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8 October 2013 Modeling changes in freshwater mussel diversity in an agriculturally dominated landscape
Yong Cao, Jian Huang, Kevin S. Cummings
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Freshwater mussels perform critical ecosystem functions and provide many valuable ecological services. However, anthropogenic effects have severely decreased mussel diversity and abundance at both local and regional scales. Understanding how human disturbances, particularly landuse change, and fish assemblages are related to mussel assemblages is essential for effective conservation and restoration. We used Random Forests (RF) regressions, a data-mining technique, to examine how mussel species richness, total abundance, and abundances of individual species were related to land use at different spatial scales and to fish species richness and abundance in east central Illinois, USA. Mussel richness increased with % wetlands, % open water, % grassland in the riparian zone, and total fish abundance; decreased with % urban land in the riparian zone; but responded poorly to fish species richness and fish Index of Biotic Integrity (IBI) scores. Total mussel abundance mainly increased with total fish abundance and decreased with both % urban land in the riparian zone and road density. Of 8 mussel species modeled, the abundances of 3 were strongly related to total fish abundance or fish-host abundance, 3 with both fish abundance and land use, and 2 with land use and other physical variables. These findings can help researchers and resource managers explain the spatial variation of mussel assemblages and choose abiotic and biotic variables to monitor or manipulate for maintaining or restoring overall mussel diversity or the populations of individual species.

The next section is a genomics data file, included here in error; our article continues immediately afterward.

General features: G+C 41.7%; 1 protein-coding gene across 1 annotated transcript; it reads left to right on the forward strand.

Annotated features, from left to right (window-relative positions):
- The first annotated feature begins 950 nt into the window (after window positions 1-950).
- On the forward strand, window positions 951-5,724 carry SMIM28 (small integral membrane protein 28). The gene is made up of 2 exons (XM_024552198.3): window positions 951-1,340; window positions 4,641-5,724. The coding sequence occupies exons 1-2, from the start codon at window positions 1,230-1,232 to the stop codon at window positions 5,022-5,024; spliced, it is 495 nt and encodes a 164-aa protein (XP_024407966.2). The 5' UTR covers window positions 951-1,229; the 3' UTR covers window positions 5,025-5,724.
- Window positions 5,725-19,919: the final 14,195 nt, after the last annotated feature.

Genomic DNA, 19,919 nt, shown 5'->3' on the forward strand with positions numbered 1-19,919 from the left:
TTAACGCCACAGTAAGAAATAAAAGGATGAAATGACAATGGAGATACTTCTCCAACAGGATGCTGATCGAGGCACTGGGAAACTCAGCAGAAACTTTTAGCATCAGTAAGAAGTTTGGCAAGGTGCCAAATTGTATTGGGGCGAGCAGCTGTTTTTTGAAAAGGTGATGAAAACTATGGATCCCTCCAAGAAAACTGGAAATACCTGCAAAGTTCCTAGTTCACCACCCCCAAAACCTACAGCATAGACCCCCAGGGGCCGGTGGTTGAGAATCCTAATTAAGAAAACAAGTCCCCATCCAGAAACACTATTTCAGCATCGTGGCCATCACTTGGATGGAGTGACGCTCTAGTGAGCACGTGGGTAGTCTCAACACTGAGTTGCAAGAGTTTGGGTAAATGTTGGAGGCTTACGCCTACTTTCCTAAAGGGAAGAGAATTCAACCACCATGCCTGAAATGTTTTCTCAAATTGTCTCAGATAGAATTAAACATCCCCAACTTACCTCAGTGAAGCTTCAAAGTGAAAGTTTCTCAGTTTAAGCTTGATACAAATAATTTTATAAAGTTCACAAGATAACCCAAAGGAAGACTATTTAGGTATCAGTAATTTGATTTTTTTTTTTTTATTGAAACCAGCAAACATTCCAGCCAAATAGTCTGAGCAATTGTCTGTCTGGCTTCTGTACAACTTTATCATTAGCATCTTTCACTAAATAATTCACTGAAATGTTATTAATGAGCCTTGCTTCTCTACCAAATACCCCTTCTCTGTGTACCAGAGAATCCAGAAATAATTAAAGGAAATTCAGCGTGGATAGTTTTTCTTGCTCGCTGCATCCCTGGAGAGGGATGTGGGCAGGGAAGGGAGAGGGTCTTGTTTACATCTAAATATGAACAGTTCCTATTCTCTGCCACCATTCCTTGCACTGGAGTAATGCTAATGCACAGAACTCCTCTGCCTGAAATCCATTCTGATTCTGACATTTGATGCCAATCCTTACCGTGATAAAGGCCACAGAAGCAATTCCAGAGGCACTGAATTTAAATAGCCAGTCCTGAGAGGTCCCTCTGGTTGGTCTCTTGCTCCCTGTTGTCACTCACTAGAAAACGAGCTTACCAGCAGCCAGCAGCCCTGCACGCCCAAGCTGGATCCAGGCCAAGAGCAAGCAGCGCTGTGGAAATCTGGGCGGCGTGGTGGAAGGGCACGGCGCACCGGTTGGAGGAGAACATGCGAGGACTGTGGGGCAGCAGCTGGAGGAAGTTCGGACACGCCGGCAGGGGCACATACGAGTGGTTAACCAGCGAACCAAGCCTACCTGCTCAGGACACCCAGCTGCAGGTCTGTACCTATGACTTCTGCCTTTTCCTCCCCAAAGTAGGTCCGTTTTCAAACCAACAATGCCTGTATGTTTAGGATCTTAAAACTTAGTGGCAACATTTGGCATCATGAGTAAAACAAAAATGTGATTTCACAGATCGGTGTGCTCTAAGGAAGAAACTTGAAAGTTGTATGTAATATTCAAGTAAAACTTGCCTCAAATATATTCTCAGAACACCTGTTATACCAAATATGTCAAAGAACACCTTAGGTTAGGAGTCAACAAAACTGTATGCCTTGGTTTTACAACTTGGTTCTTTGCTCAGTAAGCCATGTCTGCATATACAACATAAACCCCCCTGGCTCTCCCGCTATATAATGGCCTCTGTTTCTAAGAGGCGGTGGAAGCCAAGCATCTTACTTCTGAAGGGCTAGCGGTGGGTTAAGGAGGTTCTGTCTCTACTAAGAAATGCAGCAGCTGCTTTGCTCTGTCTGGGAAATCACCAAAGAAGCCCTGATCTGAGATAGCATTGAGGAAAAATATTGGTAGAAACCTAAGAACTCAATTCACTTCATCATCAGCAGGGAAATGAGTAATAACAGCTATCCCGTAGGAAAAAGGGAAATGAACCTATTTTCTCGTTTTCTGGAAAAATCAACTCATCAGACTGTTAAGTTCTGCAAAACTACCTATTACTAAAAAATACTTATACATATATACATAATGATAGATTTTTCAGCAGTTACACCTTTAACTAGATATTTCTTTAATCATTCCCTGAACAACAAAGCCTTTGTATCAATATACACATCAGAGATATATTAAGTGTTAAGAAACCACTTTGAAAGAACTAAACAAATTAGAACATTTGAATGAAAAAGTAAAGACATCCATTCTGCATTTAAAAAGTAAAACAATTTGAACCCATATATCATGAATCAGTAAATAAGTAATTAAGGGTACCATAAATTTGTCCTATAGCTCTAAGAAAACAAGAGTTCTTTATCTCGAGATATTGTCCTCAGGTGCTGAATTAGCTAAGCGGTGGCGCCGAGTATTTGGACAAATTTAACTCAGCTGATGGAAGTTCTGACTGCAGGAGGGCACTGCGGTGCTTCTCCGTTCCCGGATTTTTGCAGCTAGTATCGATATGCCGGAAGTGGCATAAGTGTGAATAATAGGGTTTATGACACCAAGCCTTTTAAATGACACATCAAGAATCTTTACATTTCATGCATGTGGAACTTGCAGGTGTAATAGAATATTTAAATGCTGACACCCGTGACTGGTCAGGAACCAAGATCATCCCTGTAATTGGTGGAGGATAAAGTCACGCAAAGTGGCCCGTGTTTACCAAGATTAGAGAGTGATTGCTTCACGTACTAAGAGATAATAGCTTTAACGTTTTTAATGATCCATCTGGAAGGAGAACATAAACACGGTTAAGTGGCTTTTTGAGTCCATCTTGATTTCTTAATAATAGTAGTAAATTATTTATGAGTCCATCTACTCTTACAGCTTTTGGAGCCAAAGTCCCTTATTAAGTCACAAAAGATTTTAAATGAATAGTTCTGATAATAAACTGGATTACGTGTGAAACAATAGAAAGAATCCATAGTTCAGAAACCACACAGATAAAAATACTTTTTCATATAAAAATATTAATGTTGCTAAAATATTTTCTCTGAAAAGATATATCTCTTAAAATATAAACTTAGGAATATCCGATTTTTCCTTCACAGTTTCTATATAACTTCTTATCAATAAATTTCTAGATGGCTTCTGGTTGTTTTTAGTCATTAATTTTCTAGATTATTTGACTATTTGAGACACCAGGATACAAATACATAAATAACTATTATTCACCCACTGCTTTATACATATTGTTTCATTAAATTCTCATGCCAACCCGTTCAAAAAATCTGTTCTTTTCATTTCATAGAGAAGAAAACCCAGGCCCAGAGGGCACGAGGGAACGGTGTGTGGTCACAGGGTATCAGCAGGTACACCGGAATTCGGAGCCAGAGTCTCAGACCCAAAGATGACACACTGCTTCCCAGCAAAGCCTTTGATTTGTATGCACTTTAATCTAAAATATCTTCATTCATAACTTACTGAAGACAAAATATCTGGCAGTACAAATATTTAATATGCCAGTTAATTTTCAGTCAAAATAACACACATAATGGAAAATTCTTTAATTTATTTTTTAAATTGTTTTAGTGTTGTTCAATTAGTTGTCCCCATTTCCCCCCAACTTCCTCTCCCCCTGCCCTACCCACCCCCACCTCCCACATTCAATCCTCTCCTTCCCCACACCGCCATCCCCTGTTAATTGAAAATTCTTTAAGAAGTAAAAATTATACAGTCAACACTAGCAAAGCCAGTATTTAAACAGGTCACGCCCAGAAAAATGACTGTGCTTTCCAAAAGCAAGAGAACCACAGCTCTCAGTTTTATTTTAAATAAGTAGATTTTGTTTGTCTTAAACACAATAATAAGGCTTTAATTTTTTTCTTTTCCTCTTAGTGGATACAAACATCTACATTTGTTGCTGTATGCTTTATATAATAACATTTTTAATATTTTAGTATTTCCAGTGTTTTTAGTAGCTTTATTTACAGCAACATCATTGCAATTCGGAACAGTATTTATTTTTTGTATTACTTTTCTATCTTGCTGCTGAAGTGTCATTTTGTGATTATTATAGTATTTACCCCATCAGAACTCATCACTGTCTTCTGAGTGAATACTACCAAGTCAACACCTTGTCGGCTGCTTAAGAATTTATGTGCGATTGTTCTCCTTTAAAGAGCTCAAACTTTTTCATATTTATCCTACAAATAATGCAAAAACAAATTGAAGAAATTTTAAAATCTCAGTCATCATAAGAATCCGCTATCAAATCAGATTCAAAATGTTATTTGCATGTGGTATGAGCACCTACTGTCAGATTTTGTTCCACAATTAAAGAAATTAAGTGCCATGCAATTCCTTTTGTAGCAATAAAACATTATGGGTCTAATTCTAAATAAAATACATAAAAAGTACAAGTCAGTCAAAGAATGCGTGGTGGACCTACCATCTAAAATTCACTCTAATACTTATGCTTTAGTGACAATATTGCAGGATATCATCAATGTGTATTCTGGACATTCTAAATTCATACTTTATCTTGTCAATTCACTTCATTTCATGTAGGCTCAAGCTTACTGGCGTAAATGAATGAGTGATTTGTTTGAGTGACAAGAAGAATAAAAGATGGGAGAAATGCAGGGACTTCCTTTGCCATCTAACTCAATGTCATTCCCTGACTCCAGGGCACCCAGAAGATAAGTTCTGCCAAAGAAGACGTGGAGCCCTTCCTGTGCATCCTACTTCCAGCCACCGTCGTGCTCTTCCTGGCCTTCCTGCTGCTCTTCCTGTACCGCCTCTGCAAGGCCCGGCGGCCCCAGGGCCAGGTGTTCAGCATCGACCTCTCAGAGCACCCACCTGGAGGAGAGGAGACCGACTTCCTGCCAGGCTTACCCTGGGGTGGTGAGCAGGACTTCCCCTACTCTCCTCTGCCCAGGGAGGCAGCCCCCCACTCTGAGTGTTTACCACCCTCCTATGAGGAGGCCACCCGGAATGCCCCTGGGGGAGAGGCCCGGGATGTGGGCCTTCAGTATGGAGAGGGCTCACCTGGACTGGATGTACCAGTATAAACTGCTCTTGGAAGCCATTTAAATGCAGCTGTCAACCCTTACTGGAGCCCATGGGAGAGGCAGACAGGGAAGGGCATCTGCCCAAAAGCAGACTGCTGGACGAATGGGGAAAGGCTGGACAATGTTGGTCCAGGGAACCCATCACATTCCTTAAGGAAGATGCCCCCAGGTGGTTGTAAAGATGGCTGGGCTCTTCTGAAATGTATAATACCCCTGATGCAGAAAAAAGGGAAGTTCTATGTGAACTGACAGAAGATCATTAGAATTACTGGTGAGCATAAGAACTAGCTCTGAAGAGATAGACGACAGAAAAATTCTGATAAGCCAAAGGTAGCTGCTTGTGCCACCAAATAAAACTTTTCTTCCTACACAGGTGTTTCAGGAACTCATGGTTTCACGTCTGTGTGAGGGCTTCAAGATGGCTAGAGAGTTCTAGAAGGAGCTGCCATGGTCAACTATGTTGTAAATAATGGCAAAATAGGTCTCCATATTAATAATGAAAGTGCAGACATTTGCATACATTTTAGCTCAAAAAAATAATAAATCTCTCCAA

The Society for Freshwater Science
Yong Cao, Jian Huang, and Kevin S. Cummings "Modeling changes in freshwater mussel diversity in an agriculturally dominated landscape," Freshwater Science 32(4), 1205-1218, (8 October 2013).
Received: 11 March 2012; Accepted: 1 June 2013; Published: 8 October 2013

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freshwater mussel
Illinois streams
mussel–fish relationships
random-forests regression
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